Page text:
Joblessness and the Employee Tipping Point

If the title sounds like a modern business fable, maybe that’s because we’re living in one: Employers slash jobs to manage profitability in the wake of a poor economy. Employers push managers to do “more with less”. Managers actually pull off the miracle. Employers start to rethink the need to re-hire and re-invest. Joblessness becomes the new reality. Employee morale, engagement, and job satisfaction plummet. Workers unite in battle during a bloody revolution dubbed “the 4 day Blackberry War”.

Okay, so I made up that last part. But everything else is a true statement on the modern state of the workplace. Yes, many of the difficult decisions employers made regarding workforce reductions and compensations restrictions were necessary. Yes, in most cases they achieved their desired outcome and stabilized performance. That’s not my issue here. It seems that during a time defined by paralysis, too many leaders are willing to risk inaction over action. And the results are increasingly disengaged and unhappy employees (see the ConferenceBoard report “U.S. Job Satisfaction at Lowest Level in Two Decades”:

From the ConferenceBoard report “U.S. Job Satisfaction at Lowest Level in Two Decades”

From the ConferenceBoard report “U.S. Job Satisfaction at Lowest Level in Two Decades”

Holding your existing employees hostage because they don’t have any other employment options is not a strategy. Employee’s who understood the business necessity, and even supported, the job/compensation/budget slashing actions of their employers, are quickly losing patience.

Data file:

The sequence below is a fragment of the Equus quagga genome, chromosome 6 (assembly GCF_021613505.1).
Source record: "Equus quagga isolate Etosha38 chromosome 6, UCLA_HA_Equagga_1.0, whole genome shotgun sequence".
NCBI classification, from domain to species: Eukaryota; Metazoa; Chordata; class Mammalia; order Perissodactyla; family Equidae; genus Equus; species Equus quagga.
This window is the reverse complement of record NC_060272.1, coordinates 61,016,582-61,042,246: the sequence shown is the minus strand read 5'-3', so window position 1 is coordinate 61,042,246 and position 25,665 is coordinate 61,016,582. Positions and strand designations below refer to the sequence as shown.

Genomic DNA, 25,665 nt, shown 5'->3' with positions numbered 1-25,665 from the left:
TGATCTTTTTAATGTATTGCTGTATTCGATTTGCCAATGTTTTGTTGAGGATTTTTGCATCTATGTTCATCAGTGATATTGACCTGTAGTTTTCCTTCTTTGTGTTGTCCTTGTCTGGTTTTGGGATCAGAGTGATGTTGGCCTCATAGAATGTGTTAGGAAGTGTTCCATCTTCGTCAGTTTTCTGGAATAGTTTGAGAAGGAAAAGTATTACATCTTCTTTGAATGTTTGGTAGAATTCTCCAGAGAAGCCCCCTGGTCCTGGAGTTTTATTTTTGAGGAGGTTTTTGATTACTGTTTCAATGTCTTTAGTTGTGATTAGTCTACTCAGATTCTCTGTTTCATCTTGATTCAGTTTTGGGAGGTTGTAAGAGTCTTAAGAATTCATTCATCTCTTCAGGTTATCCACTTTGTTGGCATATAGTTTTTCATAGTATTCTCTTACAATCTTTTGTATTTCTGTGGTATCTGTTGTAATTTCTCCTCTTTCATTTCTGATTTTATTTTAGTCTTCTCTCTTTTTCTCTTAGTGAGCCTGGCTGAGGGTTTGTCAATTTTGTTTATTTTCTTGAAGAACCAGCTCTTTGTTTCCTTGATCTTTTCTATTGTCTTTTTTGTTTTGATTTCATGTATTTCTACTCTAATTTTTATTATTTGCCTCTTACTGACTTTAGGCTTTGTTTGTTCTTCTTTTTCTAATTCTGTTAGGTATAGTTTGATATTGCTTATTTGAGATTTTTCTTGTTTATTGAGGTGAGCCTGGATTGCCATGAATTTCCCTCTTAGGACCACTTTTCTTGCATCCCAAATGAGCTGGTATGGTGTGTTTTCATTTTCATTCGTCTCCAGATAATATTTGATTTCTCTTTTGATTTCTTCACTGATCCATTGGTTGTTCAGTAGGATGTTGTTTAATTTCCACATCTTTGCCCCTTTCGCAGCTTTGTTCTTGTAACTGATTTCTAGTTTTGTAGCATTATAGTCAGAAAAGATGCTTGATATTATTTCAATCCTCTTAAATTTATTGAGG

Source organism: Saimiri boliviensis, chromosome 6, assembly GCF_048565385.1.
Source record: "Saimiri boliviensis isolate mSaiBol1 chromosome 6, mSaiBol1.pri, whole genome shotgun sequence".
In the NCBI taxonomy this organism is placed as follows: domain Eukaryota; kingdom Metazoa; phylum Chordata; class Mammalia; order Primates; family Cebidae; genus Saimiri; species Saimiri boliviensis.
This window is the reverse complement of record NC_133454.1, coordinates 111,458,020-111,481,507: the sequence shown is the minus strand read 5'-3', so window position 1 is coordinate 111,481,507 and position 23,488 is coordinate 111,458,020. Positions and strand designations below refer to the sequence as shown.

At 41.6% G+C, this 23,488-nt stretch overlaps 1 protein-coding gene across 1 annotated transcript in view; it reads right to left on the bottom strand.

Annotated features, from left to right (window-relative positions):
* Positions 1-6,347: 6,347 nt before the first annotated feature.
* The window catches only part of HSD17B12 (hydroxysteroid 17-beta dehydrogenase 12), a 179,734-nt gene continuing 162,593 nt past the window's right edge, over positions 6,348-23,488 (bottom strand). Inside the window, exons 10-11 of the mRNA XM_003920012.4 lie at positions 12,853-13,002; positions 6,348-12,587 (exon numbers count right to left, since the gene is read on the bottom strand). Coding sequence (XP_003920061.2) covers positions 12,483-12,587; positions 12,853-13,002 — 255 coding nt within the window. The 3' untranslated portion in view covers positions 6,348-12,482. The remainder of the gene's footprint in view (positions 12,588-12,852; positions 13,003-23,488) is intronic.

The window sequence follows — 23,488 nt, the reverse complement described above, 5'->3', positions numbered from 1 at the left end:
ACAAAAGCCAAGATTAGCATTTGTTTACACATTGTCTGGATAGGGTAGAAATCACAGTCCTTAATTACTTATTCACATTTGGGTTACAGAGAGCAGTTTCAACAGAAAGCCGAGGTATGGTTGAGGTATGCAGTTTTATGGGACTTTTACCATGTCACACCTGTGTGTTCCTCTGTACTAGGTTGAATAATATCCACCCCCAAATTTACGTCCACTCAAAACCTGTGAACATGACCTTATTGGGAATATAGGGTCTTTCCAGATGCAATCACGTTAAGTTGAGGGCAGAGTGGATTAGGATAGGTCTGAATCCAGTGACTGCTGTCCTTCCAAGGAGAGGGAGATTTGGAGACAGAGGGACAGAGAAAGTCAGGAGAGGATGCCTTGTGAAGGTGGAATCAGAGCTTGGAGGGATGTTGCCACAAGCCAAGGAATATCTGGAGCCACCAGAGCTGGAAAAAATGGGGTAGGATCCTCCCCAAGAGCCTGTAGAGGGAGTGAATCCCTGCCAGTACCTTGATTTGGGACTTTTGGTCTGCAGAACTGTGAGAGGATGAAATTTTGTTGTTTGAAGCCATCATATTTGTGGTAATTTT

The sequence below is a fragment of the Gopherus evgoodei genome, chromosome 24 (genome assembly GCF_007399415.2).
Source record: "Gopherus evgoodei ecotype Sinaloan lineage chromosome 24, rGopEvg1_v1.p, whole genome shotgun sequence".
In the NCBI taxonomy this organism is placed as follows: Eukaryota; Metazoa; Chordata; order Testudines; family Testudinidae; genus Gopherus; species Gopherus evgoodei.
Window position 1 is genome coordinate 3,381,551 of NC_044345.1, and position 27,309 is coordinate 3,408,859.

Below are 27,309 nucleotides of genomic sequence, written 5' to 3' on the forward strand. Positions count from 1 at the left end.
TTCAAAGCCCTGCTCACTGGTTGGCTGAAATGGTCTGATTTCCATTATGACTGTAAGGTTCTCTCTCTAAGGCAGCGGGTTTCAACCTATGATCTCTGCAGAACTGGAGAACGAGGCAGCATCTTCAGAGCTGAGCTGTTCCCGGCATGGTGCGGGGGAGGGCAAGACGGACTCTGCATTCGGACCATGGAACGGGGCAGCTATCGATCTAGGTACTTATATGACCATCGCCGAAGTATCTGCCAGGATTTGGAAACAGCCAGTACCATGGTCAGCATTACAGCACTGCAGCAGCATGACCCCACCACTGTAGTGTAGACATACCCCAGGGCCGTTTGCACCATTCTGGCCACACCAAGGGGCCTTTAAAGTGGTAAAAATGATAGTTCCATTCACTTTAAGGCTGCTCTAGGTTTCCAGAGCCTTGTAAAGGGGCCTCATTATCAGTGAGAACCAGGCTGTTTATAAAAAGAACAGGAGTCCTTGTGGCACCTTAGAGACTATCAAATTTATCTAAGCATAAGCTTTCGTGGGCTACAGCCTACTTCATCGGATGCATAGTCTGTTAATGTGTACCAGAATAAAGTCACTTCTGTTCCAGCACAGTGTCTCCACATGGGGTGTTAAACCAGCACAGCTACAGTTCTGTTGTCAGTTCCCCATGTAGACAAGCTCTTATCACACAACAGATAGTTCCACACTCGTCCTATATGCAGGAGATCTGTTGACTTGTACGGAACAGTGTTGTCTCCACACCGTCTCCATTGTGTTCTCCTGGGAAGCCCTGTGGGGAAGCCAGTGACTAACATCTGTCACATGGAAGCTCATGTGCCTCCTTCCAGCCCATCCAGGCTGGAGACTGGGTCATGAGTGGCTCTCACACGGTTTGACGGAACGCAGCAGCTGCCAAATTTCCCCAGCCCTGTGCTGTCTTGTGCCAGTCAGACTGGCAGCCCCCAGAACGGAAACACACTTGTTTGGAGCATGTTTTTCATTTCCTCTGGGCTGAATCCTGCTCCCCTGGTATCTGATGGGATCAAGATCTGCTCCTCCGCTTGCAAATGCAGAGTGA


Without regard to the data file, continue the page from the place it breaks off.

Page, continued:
In the absence of a larger, more substantial organizational change, employers need to make positive improvements where they can:

  • Re-recruitment strategy. Identify the key performers with strong internal networks. Address their needs and concerns first as part of a re-recruitment strategy. This key constituency needs to understand Leadership’s strategy and buy into it. Building morale with this group and getting them aligned with Leadership’s vision will enable them to influence other employees and balance the decline of good-will.
  • Engage all employees. Most likely managers are still relying on a few key team members as their top performers. The organization can no longer tolerate a manager’s inability to engage and motivate team members who have traditionally been marginalized. These employees were originally considered qualified and competent when they were recruited. A lack of performance may be attributable to their manager’s improper positioning and treatment of them. Regardless of the cause, it’s time to eradicate the problem.
  • Direct and open communication. Yes, I am aware that this advice is old hat, but how many executives actually follow it? Leadership continually underestimates their employees’ abilities to manage the cold, hard truth. Not providing information inadvertently creates a negative reaction, and the distribution/creation of misinformation ensues as employees try to fill the void. Even if your plans for future reinvestment aren’t clear, be direct and open about that fact to employees. Keep the workforce abreast of the progress, even if there is no change.

Economic recovery is going to be slow and more difficult than we are all accustomed to. Right now all indicators point to employee dissatisfaction with how their employers are managing the process. Obviously there are constraints, but what’s being done today isn’t creating the positive momentum an organization needs to move forward.

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